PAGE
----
It would be nice if President Obama would tell his side to stop insulting Republicans
To be fair, insults are a two way street in Washington. No one has a monopoly. Nevertheless, President Obama should call on his side to "chill out" and stop insulting the other side.
It all starts with President Obama, who routinely accuses Republicans trying to thwart his spending plans by putting "party ahead of country." Last January, when talking-as Dan Pfeiffer was this week-about GOP insistence on trading spending cuts for agreeing to raise the nation's debt limit-the president said he wouldn't negotiate with those holding "a gun at the head of the American people."
Joe Biden asserts Republicans are holding the country "hostage" with their spending stance, and in a 2011 meeting with congressional Democrats the vice president agreed with the suggestion that Tea Party groups were "terrorists."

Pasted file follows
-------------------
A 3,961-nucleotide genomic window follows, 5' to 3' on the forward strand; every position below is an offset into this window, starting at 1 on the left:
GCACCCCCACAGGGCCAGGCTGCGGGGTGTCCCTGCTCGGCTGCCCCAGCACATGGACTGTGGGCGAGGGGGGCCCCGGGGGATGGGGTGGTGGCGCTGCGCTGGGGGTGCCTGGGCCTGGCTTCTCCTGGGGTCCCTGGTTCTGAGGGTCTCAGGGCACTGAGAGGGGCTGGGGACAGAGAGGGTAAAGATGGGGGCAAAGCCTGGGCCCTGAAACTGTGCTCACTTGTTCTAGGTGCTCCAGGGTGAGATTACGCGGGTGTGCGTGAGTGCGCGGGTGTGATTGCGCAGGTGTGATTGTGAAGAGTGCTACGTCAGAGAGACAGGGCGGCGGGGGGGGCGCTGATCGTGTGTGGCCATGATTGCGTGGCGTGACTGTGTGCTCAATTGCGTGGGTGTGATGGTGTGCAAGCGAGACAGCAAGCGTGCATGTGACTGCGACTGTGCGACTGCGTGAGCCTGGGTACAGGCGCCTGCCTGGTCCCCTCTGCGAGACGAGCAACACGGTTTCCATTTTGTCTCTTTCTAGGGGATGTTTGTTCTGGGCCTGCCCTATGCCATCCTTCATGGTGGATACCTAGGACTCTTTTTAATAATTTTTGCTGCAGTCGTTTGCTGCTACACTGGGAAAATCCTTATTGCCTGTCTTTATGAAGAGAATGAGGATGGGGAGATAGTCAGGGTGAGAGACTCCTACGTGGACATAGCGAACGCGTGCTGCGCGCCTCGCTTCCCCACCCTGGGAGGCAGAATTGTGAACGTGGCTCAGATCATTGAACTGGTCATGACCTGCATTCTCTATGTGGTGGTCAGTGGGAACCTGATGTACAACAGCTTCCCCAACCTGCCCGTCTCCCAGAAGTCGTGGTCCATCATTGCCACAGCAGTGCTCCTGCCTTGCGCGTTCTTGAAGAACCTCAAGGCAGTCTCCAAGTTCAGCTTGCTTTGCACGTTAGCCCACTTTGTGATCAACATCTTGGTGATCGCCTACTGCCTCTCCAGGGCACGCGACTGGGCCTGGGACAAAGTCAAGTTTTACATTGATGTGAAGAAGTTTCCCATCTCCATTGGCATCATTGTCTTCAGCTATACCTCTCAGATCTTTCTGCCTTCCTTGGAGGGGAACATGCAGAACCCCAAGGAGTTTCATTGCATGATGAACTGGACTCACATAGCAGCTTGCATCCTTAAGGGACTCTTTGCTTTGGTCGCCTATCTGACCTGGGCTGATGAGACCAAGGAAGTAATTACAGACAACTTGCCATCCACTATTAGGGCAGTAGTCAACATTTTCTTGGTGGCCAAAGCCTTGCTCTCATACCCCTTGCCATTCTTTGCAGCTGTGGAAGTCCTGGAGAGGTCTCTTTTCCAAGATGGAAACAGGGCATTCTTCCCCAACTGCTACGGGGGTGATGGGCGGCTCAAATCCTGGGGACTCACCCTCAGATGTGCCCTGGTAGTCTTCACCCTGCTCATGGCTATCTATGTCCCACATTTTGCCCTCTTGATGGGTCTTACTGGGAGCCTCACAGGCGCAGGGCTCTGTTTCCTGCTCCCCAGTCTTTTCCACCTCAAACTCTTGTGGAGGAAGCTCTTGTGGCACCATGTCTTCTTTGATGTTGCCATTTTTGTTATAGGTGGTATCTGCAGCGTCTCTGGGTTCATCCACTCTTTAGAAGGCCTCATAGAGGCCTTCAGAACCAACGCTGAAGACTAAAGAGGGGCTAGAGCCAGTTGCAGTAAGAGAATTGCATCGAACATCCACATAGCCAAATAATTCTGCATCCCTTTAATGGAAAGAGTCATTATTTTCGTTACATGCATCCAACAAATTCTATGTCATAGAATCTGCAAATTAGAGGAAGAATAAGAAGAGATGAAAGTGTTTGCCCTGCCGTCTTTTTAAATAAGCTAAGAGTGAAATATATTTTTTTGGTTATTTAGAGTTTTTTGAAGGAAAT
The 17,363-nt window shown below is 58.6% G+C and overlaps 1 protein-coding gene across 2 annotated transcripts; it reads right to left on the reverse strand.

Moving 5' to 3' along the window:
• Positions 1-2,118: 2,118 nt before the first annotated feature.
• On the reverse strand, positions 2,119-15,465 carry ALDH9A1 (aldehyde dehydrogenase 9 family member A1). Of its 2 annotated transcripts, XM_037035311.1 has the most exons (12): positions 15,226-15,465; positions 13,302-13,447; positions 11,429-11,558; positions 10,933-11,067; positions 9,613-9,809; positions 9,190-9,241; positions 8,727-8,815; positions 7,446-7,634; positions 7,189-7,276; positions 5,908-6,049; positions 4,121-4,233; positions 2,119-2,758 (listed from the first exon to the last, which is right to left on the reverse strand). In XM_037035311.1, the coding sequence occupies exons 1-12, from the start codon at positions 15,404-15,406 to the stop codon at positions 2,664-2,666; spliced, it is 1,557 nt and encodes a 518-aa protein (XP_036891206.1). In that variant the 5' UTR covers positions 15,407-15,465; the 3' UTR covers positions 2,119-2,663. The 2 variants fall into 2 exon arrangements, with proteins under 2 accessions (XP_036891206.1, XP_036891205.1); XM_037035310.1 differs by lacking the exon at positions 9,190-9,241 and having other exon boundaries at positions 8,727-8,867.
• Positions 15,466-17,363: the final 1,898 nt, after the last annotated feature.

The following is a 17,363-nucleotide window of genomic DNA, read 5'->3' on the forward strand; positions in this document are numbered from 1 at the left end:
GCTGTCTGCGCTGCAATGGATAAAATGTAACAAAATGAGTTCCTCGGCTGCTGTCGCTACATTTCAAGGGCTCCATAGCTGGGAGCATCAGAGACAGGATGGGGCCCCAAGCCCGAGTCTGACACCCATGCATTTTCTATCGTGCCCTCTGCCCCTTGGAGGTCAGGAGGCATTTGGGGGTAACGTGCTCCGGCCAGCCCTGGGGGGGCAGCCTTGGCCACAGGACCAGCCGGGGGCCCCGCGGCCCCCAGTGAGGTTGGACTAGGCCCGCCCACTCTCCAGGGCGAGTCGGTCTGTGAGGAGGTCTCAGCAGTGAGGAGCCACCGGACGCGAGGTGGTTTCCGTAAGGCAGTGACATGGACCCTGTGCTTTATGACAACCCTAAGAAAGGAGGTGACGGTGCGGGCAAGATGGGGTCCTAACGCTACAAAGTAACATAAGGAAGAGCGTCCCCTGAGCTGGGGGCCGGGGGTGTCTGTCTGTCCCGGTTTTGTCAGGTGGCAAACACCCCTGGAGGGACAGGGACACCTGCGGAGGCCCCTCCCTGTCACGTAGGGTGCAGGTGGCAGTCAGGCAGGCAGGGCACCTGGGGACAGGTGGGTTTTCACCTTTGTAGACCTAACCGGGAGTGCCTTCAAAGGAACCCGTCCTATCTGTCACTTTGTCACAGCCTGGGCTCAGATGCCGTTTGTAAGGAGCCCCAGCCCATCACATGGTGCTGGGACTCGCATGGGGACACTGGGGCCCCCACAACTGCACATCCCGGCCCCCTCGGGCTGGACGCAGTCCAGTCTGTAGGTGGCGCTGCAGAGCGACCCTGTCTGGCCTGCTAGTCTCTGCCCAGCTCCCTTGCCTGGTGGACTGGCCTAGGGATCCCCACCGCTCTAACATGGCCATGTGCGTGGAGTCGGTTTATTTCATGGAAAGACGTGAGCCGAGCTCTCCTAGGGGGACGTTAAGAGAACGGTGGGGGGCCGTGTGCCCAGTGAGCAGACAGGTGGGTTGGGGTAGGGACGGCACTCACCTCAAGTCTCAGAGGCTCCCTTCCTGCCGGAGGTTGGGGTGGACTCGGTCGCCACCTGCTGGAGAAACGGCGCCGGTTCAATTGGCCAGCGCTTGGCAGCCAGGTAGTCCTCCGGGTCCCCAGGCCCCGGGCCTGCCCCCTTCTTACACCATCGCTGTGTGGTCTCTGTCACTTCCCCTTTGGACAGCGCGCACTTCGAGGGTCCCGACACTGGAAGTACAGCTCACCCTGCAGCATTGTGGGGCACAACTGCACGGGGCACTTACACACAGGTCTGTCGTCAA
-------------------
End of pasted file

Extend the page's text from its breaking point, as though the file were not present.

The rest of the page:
Among Democrats on Capitol Hill, it starts at the top, too.
Last week, Senate Majority leader Harry Reid compared Republican conservatives to "Thelma and Louise," adding, "America will know exactly who to blame: Republican fanatics in the House and the Senate."
On the House side, such talk has long been a staple for Democratic Leader Nancy Pelosi, whose default argument on fiscal or economic policy is to impugn conservatives' patriotism. In 2008, she said it was "very unpatriotic" for Republicans to balk at a big bank bailout. Two years later, she lashed out at those resisting raising the debt ceiling: "Are these people not patriotic?"
Let's stipulate that this type of talk obscures, rather than elucidates, the impasse in Washington. Let's also stipulate, for the moment, that the leaders in both major political parties actually care about the country. So why has the budget process become an ongoing game of chicken?